New clinical evidence for the use of PICCs in pregnancy.

A new retrospective case series was performed that included all pregnant and postpartum women who received peripherally inserted central catheters (PICCs) at a single institution between 2006 and 2014.

Similar outcomes rates were reported to non-pregnant women populations.

Safety of peripherally inserted central catheters during pregnancy: a retrospective studyLaura Jacques, Megan Foeller, Rahmouna Farez, Kristina Kaljo, Melodee Nugent, Pippa Simpson & Timothy Klatt

The Journal of Maternal-Fetal & Neonatal Medicine

Received 06 Jan 2017, Accepted 22 Mar 2017, Published online: 16 Apr 2017

Fluoroquinolones Are Too Risky for Common Infections

The Food and Drug Administration (FDA) is advising against prescribing fluoroquinolones, a group of antibiotics that includes drugs such as Cipro and Levaquin, to treat three common illnesses —bronchitis, sinus infections, and urinary tract infections. 

The agency issued the new recommendations after a safety review revealed that fluoroquinolones can cause disabling and potentially permanent side effects that affect the tendons, muscles, joints, nerves, and central nervous system.

The new FDA ruling calling for restricted use of fluoroquinolones affects five prescription antibiotics: ciprofloxacin (Cipro), levofloxacin (Levaquin), moxifloxacin (Avelox), ofloxacin (Floxin), and gemifloxacin (Factive). All are also available as generics.

Read more here;

Why we need to be familiar with our specialty evidence; read regularly.

I just got off the phone with a colleague from North Carolina. I always enjoy his phone conversations. We had a robust discussion about many issues relating to vascular access, but one of the common threads of our conversation was the lack of self-education and keeping up to date in our specialty field. Despite having large professional bodies specifically educating to vascular access and infusion therapy, with organization such as AVA and INS, we still see clinicians who are unaware of the current evidence, and the standards of practice, within their specialty field.

Really? How can this be? I have seen for a fact that this is commonplace; I was speaking at a local chapter in Colorado last month and asked the room ‘who has read the new (2016) standards of practice (SOP)’. Probably 6-8 hands that went up in a room of ~25-30 people. So I prompted them again with another question; ‘of those who have read the SOP, how many had aligned their hospital policies with the new SOP to ensure they were practicing within the recommendations of the standards?’ Maybe 1 or 2 put their hands up. Wow! I was a little taken aback, as these clinicians are the forefront of vascular access and infusion therapy practice, many with credentialing letters after their names, and yet they are unaware or not reading the developing evidence that guides their clinical practices within their facilities and institutions.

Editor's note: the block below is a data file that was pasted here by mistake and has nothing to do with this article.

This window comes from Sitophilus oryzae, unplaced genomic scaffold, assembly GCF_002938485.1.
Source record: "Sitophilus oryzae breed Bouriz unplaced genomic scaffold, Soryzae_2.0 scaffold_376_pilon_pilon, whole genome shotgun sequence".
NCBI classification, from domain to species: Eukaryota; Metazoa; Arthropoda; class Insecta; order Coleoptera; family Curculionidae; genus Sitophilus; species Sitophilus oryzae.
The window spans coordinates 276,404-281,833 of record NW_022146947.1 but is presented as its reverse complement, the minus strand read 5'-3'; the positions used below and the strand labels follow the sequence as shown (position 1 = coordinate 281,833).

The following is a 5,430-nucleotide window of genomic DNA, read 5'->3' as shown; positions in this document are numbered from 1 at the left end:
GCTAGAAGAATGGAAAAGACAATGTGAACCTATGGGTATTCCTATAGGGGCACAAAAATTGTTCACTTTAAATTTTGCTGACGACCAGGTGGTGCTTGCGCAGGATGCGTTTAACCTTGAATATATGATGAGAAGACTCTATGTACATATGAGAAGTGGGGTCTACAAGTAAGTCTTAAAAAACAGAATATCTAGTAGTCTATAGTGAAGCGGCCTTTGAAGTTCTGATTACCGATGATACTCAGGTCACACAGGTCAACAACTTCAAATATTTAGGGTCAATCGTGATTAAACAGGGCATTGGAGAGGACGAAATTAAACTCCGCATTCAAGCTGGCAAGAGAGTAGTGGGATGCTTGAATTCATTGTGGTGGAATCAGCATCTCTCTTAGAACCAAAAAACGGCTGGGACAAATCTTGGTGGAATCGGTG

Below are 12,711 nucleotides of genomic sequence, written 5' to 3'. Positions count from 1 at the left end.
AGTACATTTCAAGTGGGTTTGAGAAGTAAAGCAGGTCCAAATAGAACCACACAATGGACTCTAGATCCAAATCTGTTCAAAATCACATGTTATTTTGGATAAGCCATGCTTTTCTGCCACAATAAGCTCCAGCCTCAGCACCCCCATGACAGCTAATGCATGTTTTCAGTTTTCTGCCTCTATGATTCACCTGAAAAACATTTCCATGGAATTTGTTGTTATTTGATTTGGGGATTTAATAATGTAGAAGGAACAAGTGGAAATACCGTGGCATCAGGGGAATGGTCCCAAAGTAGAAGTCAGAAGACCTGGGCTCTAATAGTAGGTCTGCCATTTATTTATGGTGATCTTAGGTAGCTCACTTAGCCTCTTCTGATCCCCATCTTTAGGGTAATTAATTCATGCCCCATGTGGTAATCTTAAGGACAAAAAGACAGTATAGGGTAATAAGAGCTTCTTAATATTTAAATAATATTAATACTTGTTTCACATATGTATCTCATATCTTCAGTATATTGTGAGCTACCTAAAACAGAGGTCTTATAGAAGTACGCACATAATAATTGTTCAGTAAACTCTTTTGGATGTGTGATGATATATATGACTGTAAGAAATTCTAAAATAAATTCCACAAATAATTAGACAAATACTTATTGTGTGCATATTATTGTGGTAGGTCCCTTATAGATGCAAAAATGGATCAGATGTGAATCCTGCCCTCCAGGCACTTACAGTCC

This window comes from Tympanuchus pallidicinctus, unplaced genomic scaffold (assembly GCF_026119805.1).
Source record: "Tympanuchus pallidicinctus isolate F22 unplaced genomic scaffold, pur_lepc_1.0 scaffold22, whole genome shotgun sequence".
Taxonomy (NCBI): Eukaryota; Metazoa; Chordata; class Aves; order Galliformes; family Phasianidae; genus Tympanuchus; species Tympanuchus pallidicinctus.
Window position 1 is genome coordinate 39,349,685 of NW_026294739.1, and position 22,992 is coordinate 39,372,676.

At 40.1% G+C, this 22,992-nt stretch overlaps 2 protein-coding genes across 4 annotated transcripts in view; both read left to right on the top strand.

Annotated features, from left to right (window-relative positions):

Guidelines, recommendations and standards of practice all have differing cause and effects; and meaning. Car companies can make a recommendation that you use oil in your car, but if you chose not to do so, then your car will eventually stop functioning for a number of obvious reasons. Guidelines are similar; they guide clinicians in clinical practice through evidence and assisting them to make appropriate decisions based upon a certain level of evidence. Standards of practice is what we practice to that is also guided by regulation and peer-reviewed evidence. A standard is also something we held accountable for in a court of law. This is where this such a differing between the 3. Not to say a guideline isn’t peer-reviewed, but it’s looked upon in a slightly different manner. But the SOP, which is the go-to reference for those working in infusion therapy or vascular access, rely on this document to make appropriate clinical recommendations and decision-making process based upon the various levels of evidence and be held accountable in our actions for following these standards.

Standards are also put in place to reduce harm to patients. With todays ever increasing scrutiny of adverse events, patient satisfaction and quality improvement, we have to ensure that our clinicians are made aware and educated on changes that effect them while they are performing their roles and providing healthcare.